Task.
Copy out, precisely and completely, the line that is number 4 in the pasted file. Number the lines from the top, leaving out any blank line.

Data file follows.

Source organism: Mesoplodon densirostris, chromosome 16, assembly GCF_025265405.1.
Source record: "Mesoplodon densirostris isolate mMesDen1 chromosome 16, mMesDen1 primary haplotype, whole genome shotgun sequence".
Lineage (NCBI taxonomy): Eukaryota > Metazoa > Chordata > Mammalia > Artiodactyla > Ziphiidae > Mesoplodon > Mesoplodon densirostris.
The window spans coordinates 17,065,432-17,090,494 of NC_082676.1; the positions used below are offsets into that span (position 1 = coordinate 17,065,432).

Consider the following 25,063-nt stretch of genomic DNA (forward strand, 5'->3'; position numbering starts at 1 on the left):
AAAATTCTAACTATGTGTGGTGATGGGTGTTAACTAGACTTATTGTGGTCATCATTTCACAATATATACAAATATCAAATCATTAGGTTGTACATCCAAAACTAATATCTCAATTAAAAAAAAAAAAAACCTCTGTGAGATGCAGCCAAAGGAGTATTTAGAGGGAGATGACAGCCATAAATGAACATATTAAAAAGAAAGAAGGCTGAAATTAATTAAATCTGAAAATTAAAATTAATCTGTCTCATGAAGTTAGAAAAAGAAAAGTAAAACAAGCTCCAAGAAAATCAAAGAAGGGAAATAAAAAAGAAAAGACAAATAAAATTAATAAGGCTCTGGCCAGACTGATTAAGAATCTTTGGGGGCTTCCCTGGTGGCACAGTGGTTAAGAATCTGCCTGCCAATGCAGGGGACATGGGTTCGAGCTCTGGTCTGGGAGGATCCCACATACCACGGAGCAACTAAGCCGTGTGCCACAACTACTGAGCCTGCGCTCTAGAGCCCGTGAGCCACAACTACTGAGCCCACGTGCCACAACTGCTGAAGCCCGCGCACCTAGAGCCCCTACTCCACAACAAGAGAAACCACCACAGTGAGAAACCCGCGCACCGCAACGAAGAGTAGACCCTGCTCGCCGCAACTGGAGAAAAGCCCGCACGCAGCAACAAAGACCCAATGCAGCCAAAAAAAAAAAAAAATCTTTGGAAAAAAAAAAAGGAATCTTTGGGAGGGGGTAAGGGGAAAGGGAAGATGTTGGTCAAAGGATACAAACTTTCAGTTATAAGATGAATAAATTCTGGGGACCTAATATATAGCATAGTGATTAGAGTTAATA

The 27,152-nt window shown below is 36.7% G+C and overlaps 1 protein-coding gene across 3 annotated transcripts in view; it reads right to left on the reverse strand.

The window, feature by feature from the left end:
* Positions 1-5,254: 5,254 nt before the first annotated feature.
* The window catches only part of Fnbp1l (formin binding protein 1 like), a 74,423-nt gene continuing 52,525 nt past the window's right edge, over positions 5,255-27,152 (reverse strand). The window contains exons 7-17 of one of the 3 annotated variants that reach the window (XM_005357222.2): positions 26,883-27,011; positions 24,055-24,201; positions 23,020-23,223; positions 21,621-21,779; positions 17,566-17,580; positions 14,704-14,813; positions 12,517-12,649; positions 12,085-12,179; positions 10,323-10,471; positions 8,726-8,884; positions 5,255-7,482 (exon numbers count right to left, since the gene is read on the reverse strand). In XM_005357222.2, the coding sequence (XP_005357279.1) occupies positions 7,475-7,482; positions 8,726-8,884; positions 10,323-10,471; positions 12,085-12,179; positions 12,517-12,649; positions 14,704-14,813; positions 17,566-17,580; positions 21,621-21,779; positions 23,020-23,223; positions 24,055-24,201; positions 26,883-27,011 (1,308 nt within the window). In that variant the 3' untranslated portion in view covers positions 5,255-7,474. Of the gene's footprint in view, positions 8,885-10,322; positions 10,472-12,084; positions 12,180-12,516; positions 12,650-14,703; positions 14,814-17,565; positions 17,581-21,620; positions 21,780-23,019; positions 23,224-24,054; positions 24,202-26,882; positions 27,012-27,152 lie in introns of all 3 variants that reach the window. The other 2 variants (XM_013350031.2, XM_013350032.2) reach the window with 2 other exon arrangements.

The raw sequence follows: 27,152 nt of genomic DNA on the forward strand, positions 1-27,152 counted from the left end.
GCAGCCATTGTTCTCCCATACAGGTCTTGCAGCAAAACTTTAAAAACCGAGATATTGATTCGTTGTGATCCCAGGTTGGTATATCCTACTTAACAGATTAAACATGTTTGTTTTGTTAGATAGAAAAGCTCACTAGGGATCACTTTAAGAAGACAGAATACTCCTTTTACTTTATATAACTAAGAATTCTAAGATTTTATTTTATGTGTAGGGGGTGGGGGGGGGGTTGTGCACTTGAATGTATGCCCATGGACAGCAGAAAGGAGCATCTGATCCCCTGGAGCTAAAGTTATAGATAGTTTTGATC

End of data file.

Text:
The window spans coordinates 17,065,432-17,090,494 of NC_082676.1; the positions used below are offsets into that span (position 1 = coordinate 17,065,432).